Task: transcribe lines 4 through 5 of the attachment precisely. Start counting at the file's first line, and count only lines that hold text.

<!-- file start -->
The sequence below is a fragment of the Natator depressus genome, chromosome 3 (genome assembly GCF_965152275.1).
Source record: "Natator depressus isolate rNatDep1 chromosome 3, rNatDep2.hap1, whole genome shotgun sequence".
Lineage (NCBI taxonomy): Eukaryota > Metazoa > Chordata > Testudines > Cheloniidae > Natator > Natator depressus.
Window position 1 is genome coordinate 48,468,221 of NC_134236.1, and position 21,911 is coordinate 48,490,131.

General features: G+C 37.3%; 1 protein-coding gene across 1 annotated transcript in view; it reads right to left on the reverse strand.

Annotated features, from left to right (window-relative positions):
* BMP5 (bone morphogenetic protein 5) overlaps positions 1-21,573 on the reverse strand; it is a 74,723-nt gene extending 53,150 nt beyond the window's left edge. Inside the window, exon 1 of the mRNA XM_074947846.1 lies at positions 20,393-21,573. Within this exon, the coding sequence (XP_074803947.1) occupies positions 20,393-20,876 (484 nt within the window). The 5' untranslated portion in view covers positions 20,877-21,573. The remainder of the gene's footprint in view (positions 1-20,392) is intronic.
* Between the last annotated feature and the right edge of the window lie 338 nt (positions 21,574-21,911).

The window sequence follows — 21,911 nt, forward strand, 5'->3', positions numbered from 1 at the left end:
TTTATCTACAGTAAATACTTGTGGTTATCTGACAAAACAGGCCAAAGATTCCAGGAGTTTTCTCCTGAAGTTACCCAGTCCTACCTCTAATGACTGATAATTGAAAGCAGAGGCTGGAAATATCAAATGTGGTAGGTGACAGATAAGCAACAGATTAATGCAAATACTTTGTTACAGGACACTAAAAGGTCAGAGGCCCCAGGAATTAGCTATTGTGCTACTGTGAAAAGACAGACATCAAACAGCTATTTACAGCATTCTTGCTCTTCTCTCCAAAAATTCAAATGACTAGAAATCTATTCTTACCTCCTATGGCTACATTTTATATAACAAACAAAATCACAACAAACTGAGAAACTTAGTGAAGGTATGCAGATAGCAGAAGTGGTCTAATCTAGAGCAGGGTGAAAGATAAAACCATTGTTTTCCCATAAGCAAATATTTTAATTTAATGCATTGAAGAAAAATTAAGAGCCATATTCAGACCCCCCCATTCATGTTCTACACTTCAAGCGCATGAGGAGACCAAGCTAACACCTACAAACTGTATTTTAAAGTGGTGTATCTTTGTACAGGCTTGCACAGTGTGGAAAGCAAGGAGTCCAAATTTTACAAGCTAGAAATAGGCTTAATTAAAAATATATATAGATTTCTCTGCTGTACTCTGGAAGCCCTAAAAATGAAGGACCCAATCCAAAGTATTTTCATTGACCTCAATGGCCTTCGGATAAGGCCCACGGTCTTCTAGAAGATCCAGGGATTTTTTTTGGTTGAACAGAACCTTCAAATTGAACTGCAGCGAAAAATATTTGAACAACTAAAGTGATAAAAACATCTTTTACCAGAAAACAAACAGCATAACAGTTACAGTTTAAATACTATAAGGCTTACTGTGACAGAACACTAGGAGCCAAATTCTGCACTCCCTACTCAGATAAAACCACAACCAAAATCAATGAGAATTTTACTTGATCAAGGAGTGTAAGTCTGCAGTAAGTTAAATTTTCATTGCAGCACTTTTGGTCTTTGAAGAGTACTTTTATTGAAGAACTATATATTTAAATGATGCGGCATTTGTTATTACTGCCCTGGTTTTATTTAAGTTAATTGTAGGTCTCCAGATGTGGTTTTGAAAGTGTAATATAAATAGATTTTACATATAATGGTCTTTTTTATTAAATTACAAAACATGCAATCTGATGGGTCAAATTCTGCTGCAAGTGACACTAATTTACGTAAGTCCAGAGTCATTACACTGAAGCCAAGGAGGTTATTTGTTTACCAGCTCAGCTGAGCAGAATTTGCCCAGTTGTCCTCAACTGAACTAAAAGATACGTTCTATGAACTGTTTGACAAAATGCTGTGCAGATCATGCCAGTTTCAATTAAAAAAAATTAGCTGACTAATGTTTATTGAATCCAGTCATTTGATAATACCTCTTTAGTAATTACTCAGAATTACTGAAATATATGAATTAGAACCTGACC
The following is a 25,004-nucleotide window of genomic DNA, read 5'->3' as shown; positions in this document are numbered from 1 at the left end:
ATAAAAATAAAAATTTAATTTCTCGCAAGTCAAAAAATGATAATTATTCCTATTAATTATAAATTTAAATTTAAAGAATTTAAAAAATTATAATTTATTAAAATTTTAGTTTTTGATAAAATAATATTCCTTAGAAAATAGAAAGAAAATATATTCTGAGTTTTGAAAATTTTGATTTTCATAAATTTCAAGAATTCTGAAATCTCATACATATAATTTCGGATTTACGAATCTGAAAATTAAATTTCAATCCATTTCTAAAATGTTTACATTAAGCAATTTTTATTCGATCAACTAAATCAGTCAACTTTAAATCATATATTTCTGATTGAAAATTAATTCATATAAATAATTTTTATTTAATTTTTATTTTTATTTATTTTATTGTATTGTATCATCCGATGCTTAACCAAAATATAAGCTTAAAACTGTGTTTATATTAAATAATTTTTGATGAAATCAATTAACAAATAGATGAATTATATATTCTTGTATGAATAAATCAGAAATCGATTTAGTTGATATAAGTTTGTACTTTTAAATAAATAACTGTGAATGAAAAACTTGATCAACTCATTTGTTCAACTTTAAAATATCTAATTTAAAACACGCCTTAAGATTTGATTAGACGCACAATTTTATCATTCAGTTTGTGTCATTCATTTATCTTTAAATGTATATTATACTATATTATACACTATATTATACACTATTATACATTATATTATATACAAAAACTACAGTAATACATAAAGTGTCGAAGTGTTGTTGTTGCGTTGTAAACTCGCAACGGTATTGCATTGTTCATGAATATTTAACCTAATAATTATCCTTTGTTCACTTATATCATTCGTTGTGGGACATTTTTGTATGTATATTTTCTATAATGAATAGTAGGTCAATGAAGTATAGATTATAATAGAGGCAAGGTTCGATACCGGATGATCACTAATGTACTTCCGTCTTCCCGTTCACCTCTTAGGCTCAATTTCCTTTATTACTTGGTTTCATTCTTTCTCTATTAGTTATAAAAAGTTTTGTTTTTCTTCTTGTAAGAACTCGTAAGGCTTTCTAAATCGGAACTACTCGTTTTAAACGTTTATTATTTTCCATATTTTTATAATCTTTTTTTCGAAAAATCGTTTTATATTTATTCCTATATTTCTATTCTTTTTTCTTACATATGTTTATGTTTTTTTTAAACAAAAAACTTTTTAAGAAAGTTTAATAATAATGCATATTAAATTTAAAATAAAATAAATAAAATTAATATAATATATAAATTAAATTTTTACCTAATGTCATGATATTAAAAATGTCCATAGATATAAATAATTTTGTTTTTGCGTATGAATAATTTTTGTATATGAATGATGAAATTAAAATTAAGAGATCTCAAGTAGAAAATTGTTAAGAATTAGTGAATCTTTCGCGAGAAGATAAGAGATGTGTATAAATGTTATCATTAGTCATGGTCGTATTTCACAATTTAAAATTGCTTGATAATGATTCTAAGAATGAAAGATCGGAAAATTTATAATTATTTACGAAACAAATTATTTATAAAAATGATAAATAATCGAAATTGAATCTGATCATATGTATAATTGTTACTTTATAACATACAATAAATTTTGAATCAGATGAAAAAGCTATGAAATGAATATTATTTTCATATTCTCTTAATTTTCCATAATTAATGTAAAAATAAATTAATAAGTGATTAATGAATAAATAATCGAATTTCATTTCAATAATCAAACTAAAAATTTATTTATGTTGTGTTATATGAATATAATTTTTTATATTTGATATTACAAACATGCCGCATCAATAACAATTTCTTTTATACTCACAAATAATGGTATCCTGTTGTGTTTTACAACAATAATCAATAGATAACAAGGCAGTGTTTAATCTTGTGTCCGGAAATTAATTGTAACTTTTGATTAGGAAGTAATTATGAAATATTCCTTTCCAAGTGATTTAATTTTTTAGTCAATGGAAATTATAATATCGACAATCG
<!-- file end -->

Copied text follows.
Window position 1 is genome coordinate 48,468,221 of NC_134236.1, and position 21,911 is coordinate 48,490,131.

General features: G+C 37.3%; 1 protein-coding gene across 1 annotated transcript in view; it reads right to left on the reverse strand.